What is COP And Why Is It So Important?

We don't have to be experts on every climate topic but it can be useful for our own understanding to learn about some of the big things (conferences, laws, scientific findings) that happen in the climate space. And it can also come in handy when we're talking to others about climate. COP is one of those big things and an especially big COP is happening in November this year, so we've put together this blog to run through what COP is, why it's important and what to expect this year (plus a little bit of context).

So what does COP stand for?

COP stands for Conference of the Parties under the United Nations Framework Convention on Climate Change (UNFCCC). COP is a conference where countries come together and decide what they're going to do to tackle climate change and how they're going to coordinate global climate action. It is also core to making sure the Paris Agreement is implemented. And unless Parties decide otherwise, it's held every year (yes, the coronavirus pandemic did mean that COP was skipped for a year).

How does this all relate to the Paris Agreement?

At COP21 in 2015, the Paris Agreement was adopted by nearly 200 countries. It was a big moment for global climate action because all the countries who adopted it were committing to limit global temperature rises this century to well below 2 degrees Celsius - preferably 1.5 degrees Celsius - above pre-industrial levels. Global climate action has always been complicated and the Paris Agreement marked a significant step forward in international commitments to reducing emissions.

In the COPs following 2015, the rules of the Paris Agreement have been negotiated between countries. There's one part of the agreement in particular however that is contentious - Article 6.

What's Article 6 and why is it contentious?

Article 6 of the Paris Agreement looks at carbon markets for emissions trading. According to the Climate Council, 'A global market for carbon dioxide emissions would allow governments and businesses to trade their greenhouse gas output. Those that manage to keep their emissions below a set cap could sell the remaining allowance to those that can't.' So, if a country is an overachiever, and reduces its emissions greatly, it could sell some of its emissions reductions to a country that has been emitting too many. Experts have said that a good trading system could make emissions reduction cheaper and fairer. But, it's complicated and a bad system could be very damaging, making emissions reductions seem bigger than they actually are, among other problems.

If you're keen to do a deep dive into this subject go here.

COP26 is happening this year

COP26 was meant to take place in November 2020 but was postponed due to coronavirus, so it's taking place this November instead! And being a year late pressure for significant climate action is ramping up, that combined with the narrowing window of time we have to address climate change.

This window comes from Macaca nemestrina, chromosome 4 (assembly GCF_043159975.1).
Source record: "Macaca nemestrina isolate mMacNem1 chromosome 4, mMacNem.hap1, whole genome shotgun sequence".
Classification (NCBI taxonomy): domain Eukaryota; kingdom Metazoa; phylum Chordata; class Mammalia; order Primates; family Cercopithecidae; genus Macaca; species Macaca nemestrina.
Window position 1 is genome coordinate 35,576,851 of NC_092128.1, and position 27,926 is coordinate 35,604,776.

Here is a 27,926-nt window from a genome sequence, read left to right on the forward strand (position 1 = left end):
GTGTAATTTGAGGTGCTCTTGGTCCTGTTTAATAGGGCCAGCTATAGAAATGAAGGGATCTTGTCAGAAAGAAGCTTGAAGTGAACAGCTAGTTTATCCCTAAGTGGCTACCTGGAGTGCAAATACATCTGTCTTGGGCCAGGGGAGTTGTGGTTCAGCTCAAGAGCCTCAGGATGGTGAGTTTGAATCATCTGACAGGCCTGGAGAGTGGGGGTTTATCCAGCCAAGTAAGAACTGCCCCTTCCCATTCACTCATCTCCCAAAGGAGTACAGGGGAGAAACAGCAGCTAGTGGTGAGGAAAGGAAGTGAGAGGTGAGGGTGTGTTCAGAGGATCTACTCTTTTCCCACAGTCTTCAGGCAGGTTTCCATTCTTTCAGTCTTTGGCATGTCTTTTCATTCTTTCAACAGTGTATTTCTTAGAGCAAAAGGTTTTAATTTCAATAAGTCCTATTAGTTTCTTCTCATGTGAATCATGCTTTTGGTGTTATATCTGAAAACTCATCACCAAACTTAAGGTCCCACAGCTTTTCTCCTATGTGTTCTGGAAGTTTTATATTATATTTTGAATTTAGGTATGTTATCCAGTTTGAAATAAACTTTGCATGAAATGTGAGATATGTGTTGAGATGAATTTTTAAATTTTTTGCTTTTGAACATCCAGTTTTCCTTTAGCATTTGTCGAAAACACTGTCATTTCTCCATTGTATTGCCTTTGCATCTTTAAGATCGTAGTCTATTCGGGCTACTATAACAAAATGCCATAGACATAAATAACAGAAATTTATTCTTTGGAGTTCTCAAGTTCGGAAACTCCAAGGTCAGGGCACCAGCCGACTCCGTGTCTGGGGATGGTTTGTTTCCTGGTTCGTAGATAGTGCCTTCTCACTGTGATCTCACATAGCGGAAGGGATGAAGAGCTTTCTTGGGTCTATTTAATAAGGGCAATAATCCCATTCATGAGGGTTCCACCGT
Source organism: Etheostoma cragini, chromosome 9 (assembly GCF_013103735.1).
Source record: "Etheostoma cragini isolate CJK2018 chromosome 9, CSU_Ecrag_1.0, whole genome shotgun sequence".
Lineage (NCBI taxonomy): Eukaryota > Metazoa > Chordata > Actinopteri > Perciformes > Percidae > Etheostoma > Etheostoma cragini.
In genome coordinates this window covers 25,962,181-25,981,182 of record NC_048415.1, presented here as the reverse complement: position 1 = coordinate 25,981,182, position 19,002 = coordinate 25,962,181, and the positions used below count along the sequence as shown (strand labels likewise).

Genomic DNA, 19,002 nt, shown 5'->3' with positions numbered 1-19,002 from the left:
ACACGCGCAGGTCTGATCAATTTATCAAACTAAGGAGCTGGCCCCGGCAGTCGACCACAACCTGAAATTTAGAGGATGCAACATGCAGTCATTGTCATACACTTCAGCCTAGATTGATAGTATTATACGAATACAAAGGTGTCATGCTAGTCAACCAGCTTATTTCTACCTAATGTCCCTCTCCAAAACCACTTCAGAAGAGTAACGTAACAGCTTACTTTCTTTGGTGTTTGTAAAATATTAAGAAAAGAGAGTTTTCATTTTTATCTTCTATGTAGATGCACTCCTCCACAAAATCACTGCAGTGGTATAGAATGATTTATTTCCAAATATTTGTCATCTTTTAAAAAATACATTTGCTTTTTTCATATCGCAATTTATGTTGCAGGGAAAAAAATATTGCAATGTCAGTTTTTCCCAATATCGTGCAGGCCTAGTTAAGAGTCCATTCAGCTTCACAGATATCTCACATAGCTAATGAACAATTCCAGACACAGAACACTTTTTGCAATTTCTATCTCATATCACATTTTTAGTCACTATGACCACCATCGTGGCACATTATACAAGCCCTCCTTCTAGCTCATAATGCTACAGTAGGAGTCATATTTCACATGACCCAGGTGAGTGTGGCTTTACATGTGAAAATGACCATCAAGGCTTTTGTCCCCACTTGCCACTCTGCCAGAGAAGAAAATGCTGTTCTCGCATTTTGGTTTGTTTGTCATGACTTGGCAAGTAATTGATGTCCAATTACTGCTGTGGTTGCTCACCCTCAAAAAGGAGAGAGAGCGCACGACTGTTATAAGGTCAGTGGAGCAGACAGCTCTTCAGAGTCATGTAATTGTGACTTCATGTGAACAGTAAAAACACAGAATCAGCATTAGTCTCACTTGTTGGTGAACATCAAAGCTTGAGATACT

COP26 is being held in Glasgow, Scotland between the 1st and 12th of November and is being co-hosted by the national governments of the UK and Italy. A Pre-COP meeting is being held in Milan, Italy and is the final official ministerial meeting before the COP. It gives countries the opportunity for informal discussions of the upcoming negotiations.

What's on the agenda for COP26?

As I mentioned above, the pressure is on this year. It's crunch time for climate action (I know, people have been saying that for over 30 years but time is really running out for us to take meaningful action on climate change). Around the world, countries have been making more climate commitments and stepping up their game. In Australia, where our government is a notorious climate laggard, we're feeling the international pressure (pressure our government, please!) and the election of President Biden in the USA has really amped this up. This sets the scene for the 2021 COP to be about big emissions reductions commitments with countries bringing 2025 or 2030 targets to the table.

Article 6 will of course also be on the agenda, as well as how to address 'Loss and Damage' and the 'mobilisation of US $100 billion a year in climate finance to support climate action in countries that need help financing climate action.

Now I know what COP is. Is there anything I can do about it?

Yes! Governments all around the world need to be reminded that we want strong climate action that prioritises the wellbeing of people and the planet. Use your voice and vote to send a message to your government that you expect big things from them at COP26. This might be writing a letter, joining a local climate action group and meeting with your local elected representative or planning a small rally outside their office!

Read this next: Unconscious Consuming: How We're Influenced To Impulse Buy And Buy Things We Don't Need

Image: Shutterstock

Emily Contador-Kelsall Head of Social Media Suggest an article Send us an email



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